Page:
Pardons for marijuana convictions help, but we need more

Adrienne Lawrence
Liberal Opinion

Adrienne Lawrence

Legal commentator
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President Biden has announced he will issue pardons to thousands of people convicted of “simple possession” of marijuana under federal law. The House of Representatives has passed legislation that would decriminalize marijuana at the federal level and remove penalties for certain cannabis-related offenses. Another proposal, also controversial, is the idea of giving people with prior marijuana convictions a priority when applying for licenses to open up retail cannabis stores, as advocated by New York’s Governor Kathy Hochul (D). Straight Arrow News contributor Adrienne Lawrence describes why this is a good idea given our history of targeting people of color for marijuana violations.

It has been well known for a long time that despite the similarity of cannabis usage rates between Whites and non-Whites, well, it’s Black people being arrested for cannabis offenses at a rate of nearly four to one. That’s per the Brookings Institute. 

Now those convictions have killed dreams and harmed lives, far eclipsing any potential danger presented from the use of the drug. Marijuana doesn’t bring anywhere near the level of harm presented by what heroin, yet the law classifies them as the same. 

And you can’t even compare the toxins in alcohol yet it is readily available at every turn. Yet it’s criminalization of marijuana that has been largely waged as a tool to maintain systems of oppression, which is why our leaders are using it. 

We need police to be retrained. If cannabis is going to be available to consumers’ business licenses, they should be made readily accessible to business owners from marginalized groups. 

Communities that have been ravaged by this war on drugs should reap benefits from cannabis sales tax allowing for reinvestment into those communities. These types of comprehensive efforts, these are what we need to go beyond just pardons and expungements. It’s necessary. I sincerely urge you to advocate for your leaders out there for this type of change, one that’s not only meaningful but also reparative.

Joe Biden’s about face on marijuana is landmark. 

And last week’s announcement? Well, the President took executive action by pardoning all prior federal offenses of simple marijuana possession, urging governors to do the same for state offenses, and also asking the Department of Health and Human Services to review how it schedules the drug under federal law. 

Now, these changes are very much long overdue, and they’re rather meaningful, but they’re also not momentous, and they’re also not what we deserve. 

When it comes to addressing marijuana issues, our government needs to go far beyond pardons to really heal the social inequities that these laws created. First, that requires acknowledging the racist history behind marijuana laws. Hemp fiber for cannabis, well, it was resourceful in our society. It was used to make clothes, paper, rope. The US Constitution is on hemp paper.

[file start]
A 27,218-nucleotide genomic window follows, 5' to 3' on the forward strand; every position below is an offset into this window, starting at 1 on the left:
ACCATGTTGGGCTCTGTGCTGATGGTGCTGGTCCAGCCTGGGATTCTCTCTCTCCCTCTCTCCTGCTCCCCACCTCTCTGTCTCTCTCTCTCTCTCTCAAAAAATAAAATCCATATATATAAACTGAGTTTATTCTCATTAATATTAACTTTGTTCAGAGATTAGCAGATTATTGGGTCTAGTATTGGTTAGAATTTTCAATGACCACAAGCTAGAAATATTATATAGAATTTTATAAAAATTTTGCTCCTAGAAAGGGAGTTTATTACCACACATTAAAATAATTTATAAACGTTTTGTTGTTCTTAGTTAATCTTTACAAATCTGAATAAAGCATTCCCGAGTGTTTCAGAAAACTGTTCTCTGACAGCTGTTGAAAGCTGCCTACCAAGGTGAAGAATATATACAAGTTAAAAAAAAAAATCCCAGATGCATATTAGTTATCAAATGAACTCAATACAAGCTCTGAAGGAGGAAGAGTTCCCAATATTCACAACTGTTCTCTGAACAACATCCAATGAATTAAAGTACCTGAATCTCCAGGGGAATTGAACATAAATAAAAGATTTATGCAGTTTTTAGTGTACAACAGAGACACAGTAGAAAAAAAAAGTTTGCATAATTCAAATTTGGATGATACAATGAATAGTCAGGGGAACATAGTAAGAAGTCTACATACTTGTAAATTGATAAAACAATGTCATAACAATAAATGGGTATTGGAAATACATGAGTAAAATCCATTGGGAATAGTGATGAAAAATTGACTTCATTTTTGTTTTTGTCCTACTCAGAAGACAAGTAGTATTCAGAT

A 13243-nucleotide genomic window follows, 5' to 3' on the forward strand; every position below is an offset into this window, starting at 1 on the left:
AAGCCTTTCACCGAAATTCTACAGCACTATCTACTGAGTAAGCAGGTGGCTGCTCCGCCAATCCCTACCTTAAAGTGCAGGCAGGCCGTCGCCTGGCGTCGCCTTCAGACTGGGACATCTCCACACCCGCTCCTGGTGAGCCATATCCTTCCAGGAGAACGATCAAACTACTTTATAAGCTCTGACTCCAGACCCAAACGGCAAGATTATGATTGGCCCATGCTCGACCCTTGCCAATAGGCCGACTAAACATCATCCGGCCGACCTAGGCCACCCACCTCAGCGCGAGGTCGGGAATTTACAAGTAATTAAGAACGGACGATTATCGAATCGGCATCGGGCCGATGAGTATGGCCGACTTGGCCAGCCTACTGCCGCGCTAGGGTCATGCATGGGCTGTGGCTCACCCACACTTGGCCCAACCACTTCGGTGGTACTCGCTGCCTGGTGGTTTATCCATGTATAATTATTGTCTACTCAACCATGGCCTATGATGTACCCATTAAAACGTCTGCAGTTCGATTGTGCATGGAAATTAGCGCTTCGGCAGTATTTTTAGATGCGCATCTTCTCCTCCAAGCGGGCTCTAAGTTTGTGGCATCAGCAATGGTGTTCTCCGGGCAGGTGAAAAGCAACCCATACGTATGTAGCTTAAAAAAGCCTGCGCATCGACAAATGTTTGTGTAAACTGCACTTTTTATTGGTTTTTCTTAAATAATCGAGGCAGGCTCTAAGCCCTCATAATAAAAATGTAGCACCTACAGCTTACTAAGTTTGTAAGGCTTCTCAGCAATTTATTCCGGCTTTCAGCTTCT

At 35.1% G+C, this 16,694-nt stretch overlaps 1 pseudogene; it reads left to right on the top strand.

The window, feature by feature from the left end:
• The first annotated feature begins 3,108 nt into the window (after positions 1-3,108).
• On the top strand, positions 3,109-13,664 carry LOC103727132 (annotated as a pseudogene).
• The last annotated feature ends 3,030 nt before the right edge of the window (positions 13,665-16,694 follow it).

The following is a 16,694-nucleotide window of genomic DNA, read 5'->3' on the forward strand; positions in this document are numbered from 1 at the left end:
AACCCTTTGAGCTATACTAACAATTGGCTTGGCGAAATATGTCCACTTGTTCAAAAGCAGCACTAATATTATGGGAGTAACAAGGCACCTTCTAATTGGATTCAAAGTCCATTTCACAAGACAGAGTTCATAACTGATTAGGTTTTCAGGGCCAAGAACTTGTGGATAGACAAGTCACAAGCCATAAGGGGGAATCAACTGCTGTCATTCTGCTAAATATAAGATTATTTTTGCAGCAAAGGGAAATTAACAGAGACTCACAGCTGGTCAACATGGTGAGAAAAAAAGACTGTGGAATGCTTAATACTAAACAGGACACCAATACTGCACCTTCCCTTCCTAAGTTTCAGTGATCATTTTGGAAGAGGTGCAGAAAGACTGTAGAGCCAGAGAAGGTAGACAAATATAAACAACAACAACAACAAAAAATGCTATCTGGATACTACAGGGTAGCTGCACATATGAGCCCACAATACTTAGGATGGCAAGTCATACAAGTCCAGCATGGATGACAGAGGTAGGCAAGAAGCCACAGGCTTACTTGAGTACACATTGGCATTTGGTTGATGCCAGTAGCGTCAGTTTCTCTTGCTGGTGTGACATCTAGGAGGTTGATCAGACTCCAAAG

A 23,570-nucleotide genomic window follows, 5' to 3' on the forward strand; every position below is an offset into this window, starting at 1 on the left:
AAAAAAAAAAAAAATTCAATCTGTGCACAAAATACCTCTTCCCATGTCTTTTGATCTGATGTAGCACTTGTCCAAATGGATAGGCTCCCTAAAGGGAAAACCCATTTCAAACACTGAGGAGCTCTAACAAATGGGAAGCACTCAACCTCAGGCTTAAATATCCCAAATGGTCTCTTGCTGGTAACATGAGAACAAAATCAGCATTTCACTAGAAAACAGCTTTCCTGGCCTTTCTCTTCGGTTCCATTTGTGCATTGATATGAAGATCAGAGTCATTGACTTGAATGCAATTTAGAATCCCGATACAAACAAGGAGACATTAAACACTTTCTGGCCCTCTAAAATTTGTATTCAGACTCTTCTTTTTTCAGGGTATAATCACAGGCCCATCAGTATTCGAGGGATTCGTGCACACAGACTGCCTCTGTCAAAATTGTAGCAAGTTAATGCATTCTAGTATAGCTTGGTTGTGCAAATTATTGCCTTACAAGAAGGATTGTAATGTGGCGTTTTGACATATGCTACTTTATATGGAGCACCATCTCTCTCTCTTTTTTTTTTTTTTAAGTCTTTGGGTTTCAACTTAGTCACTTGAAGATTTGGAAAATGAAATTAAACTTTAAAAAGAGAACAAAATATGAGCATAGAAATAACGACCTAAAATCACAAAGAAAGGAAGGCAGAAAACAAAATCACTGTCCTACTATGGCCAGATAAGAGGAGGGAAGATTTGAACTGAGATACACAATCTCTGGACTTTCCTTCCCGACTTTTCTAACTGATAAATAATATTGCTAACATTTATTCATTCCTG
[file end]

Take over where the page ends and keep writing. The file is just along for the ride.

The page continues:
And there were no restrictions on cannabis until the early 1900s when the U.S. saw an influx of Mexican immigrants, many of whom brought the practice of smoking cannabis. It also became heavily associated with jazz musicians who were predominantly black. 

So this Reefer Madness propaganda that popped up in 1936? Well, politicians used it to portray marijuana as the gateway drug, claiming that it caused black and brown people to rape women and cause other mele. 

Now, that led to, you know, leaders passing laws that criminalize use of the drug. And of course, that meant that the government could needlessly throw black and brown people in the carceral state. 

And that it did, and it still does. Biden’s pardon for simple possession of marijuana, it’s largely a joke.

There are very, very few federal convictions for simple possession of marijuana. Rather, the vast majority of such charges and convictions are at the state level. It’s also grand to go at state governors to grant pardons, but let’s be real here. Any governor who appreciated that marijuana laws were merely products of the tools of white supremacy, well, they would have granted pardons and declined to enforce the laws long ago. 

It has been well known for a long time that despite the similarity of cannabis usage rates between whites and non-whites, well, it’s black people being arrested for cannabis offenses at a rate of nearly four to one. That’s per the Brookings Institute. 

Now those convictions have killed dreams and harmed lives, far eclipsing any potential danger presented from the use of the drug. Marijuana doesn’t bring anywhere near the level of harm presented by what heroin, yet the law classifies them as the same. 

And you can’t even compare the toxins in alcohol yet it is readily available at every turn. Yet it’s criminalization of marijuana that has been largely waged as a tool to maintain systems of oppression, which is why our leaders are using it. 

We need police to be retrained. If cannabis is going to be available to consumers’ business licenses, they should be made readily accessible to business owners from marginalized groups. 

Communities that have been ravaged by this war on drugs should reap benefits from cannabis sales tax allowing for reinvestment into those communities. These types of comprehensive efforts, these are what we need to go beyond just pardons and expungements. It’s necessary. I sincerely urge you to advocate for your leaders out there for this type of change, one that’s not only meaningful but also reparative.

 


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